If I voice these dilemmas out, am I less of a feminist?

I have had friends, who have read extensively on gender and feminism, believed firmly in women’s rights but who felt that their choices in their marital lives were not always straightforward. It never is. Being a feminist is never an easy choice. You have dilemmas at every point of your life. I, therefore believe that being a feminist is an evolution. I am aware that I have deeply entrenched gender biases. I cannot escape that. After all, I was socialized in a patriarchal society. I also have patriarchy in me, like many other women out there. But I am also a feminist. An evolving feminist.

Therefore, I appreciate writers who post about their dilemmas. I love commenters who do that as well. It reminds me of these conversations that I have with my female friends where I don’t have to be the perfect feminist. I can be the one with the fault lines and the one with the contradictions. My friends understand where I am coming from. We listen. But we play the devil’s advocate reminding each other of the peeping patriarchy in our thought process. That is how we evolve. I am thankful for friends like that.

When a feminist writes her dilemmas, she is adding to a very important process of public discourse. If these dilemmas do not have space in the public sphere, we would only be debating in an artificial world of security. Similarly, there are feminists at every stage of this evolution. Let every feminist get the space to voice their feminisms. If you are past it, let it be. Good for you. You can question and engage critically, and help in the process of evolution. But lets not be mean and make it a power play. Reminds me of those men.

🙂 No, not all men. Moreover, the commentor I mentioned above is a woman.

The beauty of process 

I am a sucker for process. Have you seen the video on consensus of the Occupy Wall Street Movement.

http://vimeo.com/30513599  I am sure, there are gender power plays within the Occupy movement as well. But my point is not OWS now, but rather the need for a process to be truly inclusive. We all exclude. Really. Consciously or unconsciously. If there is no process, the powerful, the rich and the dominant voices would be heard. Survival of the fittest – I loved Ayn Rand once. Wow! It seemed so fair, that the smartest, the most intelligent and the most successful person should get it all.  Of course, because I had the potential to be among the smart, intelligent and successful. At that point, I did not know that the reason that was possible was because,  I was just plain lucky for my opportunities.  The same goes with gender issues. I think, many of us have internalized patriarchy at different levels because we have grown up experiencing different levels of patriarchy. Our evolution as feminists would depend on how much we have internalized those notions.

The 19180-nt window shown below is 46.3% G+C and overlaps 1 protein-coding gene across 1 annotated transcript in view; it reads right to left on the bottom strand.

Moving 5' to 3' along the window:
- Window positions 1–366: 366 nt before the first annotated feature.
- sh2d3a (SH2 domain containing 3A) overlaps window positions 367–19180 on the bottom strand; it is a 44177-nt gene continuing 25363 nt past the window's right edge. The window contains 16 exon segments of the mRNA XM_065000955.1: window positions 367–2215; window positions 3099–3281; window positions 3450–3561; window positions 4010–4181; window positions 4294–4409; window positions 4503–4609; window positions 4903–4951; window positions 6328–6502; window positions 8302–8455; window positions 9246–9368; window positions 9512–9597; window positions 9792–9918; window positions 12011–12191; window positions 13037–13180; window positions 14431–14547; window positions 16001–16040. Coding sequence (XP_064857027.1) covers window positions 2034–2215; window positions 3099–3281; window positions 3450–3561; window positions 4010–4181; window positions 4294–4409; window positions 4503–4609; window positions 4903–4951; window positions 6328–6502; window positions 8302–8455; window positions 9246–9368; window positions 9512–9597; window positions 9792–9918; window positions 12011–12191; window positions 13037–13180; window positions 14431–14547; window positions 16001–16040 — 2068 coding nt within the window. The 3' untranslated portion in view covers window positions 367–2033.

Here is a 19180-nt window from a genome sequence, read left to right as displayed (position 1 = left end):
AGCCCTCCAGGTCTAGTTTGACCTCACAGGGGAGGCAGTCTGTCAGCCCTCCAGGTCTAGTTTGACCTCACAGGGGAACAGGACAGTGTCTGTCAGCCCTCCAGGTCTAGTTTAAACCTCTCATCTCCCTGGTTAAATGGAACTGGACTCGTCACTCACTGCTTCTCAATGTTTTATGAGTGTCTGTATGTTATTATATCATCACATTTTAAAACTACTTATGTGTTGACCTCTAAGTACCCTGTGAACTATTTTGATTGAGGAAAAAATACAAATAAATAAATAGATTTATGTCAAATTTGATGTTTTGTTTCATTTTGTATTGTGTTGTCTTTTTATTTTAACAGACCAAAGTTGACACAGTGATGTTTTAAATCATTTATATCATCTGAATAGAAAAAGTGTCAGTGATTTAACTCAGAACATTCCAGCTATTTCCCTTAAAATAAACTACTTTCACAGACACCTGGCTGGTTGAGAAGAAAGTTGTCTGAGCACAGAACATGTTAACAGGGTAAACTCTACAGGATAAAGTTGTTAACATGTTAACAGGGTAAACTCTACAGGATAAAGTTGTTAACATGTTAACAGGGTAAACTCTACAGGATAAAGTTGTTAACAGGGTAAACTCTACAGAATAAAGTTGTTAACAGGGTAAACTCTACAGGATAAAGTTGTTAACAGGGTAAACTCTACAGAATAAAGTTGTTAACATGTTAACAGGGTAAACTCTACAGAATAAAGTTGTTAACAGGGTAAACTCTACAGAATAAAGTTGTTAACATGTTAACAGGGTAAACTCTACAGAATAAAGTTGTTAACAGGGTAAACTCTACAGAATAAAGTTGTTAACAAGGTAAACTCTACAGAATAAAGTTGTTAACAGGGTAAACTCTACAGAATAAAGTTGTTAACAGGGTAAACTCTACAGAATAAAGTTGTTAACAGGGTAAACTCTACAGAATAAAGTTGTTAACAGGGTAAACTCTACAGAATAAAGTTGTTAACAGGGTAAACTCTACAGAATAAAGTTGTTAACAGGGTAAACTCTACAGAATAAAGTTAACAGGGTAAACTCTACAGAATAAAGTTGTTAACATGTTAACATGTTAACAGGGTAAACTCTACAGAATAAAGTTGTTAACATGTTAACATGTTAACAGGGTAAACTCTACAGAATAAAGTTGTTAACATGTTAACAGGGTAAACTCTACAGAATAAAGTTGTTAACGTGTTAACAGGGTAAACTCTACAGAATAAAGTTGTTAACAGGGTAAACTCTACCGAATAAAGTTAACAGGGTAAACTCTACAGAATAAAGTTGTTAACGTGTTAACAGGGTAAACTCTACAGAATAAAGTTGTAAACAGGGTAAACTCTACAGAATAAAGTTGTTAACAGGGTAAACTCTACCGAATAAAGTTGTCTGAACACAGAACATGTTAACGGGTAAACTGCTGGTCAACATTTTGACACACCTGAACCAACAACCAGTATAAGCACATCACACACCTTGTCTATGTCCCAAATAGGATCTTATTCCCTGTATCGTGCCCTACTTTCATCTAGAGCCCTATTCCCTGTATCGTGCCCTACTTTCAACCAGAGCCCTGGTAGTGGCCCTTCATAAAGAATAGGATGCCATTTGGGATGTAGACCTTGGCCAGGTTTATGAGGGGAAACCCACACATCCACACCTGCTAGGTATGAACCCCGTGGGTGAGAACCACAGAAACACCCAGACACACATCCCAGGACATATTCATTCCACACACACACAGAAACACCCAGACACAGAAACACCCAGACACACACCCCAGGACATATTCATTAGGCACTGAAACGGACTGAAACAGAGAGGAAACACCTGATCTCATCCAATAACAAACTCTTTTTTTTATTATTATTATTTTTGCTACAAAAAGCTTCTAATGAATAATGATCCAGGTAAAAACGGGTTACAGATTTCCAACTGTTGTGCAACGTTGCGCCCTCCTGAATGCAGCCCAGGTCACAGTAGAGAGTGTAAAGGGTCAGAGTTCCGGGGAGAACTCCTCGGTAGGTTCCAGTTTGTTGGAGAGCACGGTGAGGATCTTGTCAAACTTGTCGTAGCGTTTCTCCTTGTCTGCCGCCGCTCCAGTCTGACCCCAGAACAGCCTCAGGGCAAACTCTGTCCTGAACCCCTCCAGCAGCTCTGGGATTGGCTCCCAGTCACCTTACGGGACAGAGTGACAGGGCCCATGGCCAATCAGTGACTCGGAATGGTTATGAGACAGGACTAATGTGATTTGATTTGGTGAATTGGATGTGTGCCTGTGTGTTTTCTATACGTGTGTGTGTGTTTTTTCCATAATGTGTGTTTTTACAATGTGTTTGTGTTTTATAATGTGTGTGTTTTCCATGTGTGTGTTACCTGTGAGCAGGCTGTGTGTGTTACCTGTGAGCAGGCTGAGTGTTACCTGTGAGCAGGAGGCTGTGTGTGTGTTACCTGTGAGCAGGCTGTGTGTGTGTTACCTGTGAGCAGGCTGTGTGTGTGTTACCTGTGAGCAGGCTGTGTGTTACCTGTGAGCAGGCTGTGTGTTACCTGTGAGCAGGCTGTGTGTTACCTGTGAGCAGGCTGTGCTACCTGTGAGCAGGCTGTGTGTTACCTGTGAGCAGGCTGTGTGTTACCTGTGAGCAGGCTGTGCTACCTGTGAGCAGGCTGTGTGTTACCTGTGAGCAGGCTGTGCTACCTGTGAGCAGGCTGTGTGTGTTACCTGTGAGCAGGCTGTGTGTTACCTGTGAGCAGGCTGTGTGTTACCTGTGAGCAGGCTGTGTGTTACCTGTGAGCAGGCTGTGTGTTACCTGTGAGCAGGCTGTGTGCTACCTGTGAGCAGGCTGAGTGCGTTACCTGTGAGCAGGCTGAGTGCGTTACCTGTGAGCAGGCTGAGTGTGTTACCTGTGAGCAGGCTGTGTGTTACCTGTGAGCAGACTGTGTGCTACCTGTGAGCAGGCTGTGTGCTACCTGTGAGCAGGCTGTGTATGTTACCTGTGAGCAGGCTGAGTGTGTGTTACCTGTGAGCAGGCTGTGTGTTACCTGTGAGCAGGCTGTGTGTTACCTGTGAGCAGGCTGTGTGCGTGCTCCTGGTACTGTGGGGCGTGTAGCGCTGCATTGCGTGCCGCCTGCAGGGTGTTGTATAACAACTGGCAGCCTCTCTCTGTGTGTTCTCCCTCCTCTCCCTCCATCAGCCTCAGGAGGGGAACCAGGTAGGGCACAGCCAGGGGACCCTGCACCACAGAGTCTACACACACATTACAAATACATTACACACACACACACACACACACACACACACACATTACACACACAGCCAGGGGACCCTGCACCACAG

What we need is a space, where our  deeply entrenched patriarchal view points can be voiced. A space, without fear. If  someone was to put me down, either by abuse or condescension or intellectual elitism, I would withdraw from the conversation. An opportunity is lost for an engagement with patriarchy. You cannot wish it away if you dont engage with it. Especially because it is so deeply entrenched and subconscious. Even the biggest supporters of women’s rights in public can be very chauvinistic in their private lives. We need to engage with them. Frankly, I see Women’s Web as that space. Lets keep it that way. A space for civil debate. Yes. You can debate like that.

As I said, thanks to Tintin for showing it was possible.

For teaching me that even with opposite points of view, you can be polite and respectful.

For demonstrating that a debate need not be a show of power.

For being a gentleman.

Preethi is currently pursuing her Graduate Studies in Sociology in Purdue University in the US.